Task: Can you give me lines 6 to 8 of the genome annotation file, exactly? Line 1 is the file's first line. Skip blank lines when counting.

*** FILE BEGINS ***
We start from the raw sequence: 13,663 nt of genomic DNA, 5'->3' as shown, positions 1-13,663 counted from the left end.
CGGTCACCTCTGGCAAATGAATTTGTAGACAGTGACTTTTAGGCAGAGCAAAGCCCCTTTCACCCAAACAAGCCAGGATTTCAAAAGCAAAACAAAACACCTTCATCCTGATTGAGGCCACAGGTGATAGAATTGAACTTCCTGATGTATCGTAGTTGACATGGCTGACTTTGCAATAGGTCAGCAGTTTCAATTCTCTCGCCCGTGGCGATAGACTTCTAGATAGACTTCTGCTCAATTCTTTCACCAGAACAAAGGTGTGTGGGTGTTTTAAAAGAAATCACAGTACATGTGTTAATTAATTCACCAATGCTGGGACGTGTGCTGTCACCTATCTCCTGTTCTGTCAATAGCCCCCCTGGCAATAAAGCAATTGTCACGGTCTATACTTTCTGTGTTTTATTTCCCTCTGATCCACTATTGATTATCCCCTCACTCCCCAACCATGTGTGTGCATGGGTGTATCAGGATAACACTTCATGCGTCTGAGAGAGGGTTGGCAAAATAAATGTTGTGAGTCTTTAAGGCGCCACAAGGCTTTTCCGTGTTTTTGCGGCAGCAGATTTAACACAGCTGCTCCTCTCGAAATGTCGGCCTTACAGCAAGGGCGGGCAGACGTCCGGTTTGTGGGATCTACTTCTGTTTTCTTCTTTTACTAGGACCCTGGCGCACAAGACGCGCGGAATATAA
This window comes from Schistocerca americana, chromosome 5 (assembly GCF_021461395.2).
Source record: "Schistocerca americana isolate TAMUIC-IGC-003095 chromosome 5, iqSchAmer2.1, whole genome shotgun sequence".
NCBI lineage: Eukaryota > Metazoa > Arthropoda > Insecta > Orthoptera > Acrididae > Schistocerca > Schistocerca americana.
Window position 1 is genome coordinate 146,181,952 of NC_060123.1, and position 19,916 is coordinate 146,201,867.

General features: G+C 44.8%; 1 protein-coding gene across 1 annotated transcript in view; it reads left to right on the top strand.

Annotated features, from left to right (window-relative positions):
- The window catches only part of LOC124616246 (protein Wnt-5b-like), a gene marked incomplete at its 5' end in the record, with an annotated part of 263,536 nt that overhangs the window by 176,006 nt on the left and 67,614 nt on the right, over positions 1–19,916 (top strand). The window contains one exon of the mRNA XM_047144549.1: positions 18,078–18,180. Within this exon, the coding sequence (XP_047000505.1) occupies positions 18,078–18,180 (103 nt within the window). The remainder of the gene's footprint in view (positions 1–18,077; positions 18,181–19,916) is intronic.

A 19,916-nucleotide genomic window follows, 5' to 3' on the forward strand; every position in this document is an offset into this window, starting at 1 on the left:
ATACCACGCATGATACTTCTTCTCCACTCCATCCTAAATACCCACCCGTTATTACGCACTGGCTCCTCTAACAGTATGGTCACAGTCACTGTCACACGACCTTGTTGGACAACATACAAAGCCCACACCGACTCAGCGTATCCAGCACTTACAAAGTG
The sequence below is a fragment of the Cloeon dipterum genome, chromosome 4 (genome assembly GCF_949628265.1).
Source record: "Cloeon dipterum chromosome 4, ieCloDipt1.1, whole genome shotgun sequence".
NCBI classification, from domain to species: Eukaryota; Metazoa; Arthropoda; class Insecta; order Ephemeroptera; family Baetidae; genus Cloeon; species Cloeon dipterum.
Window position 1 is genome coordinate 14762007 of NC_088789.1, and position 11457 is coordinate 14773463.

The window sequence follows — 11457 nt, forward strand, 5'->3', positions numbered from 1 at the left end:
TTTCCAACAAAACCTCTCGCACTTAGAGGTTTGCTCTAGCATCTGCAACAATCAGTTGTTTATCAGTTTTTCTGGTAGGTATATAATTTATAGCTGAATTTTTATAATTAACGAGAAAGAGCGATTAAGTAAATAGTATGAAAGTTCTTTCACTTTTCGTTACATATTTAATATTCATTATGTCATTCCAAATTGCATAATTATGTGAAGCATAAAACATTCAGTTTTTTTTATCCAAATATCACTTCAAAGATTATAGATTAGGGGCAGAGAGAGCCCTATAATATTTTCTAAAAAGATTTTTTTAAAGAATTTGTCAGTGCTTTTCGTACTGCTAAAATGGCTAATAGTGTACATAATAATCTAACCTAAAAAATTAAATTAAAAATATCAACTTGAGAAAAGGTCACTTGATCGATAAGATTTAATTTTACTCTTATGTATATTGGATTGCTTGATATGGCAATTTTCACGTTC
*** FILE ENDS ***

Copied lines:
Window position 1 is genome coordinate 146,181,952 of NC_060123.1, and position 19,916 is coordinate 146,201,867.

General features: G+C 44.8%; 1 protein-coding gene across 1 annotated transcript in view; it reads left to right on the top strand.

Annotated features, from left to right (window-relative positions):